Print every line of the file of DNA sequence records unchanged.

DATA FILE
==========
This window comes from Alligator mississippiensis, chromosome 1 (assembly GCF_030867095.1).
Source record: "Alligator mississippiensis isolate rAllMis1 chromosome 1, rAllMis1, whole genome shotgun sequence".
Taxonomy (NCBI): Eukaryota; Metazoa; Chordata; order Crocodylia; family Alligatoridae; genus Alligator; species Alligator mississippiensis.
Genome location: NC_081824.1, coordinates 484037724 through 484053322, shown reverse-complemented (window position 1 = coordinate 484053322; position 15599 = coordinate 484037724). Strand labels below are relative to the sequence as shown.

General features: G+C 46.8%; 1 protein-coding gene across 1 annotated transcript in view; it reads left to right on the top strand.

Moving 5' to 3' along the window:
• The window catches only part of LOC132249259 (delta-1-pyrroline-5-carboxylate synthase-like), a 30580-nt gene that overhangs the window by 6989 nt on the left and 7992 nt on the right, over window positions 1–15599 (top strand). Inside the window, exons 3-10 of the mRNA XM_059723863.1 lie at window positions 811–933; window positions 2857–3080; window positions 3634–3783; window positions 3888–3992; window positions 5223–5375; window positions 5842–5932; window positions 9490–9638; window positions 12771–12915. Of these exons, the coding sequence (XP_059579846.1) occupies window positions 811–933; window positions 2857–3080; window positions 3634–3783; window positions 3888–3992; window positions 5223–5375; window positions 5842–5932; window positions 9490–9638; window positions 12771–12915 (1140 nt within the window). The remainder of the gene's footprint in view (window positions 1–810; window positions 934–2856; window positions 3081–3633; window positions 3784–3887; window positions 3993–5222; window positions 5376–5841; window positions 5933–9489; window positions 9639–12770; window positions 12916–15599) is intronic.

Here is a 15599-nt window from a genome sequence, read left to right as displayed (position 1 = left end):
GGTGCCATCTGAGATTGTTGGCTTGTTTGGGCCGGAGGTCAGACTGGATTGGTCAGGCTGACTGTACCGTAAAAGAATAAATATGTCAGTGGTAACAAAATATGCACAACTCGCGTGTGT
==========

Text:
This window comes from Alligator mississippiensis, chromosome 1 (assembly GCF_030867095.1).
Source record: "Alligator mississippiensis isolate rAllMis1 chromosome 1, rAllMis1, whole genome shotgun sequence".
Taxonomy (NCBI): Eukaryota; Metazoa; Chordata; order Crocodylia; family Alligatoridae; genus Alligator; species Alligator mississippiensis.
Genome location: NC_081824.1, coordinates 484037724 through 484053322, shown reverse-complemented (window position 1 = coordinate 484053322; position 15599 = coordinate 484037724). Strand labels below are relative to the sequence as shown.

General features: G+C 46.8%; 1 protein-coding gene across 1 annotated transcript in view; it reads left to right on the top strand.

Moving 5' to 3' along the window:
• The window catches only part of LOC132249259 (delta-1-pyrroline-5-carboxylate synthase-like), a 30580-nt gene that overhangs the window by 6989 nt on the left and 7992 nt on the right, over window positions 1–15599 (top strand). Inside the window, exons 3-10 of the mRNA XM_059723863.1 lie at window positions 811–933; window positions 2857–3080; window positions 3634–3783; window positions 3888–3992; window positions 5223–5375; window positions 5842–5932; window positions 9490–9638; window positions 12771–12915. Of these exons, the coding sequence (XP_059579846.1) occupies window positions 811–933; window positions 2857–3080; window positions 3634–3783; window positions 3888–3992; window positions 5223–5375; window positions 5842–5932; window positions 9490–9638; window positions 12771–12915 (1140 nt within the window). The remainder of the gene's footprint in view (window positions 1–810; window positions 934–2856; window positions 3081–3633; window positions 3784–3887; window positions 3993–5222; window positions 5376–5841; window positions 5933–9489; window positions 9639–12770; window positions 12916–15599) is intronic.

Here is a 15599-nt window from a genome sequence, read left to right as displayed (position 1 = left end):
GGTGCCATCTGAGATTGTTGGCTTGTTTGGGCCGGAGGTCAGACTGGATTGGTCAGGCTGACTGTACCGTAAAAGAATAAATATGTCAGTGGTAACAAAATATGCACAACTCGCGTGTGT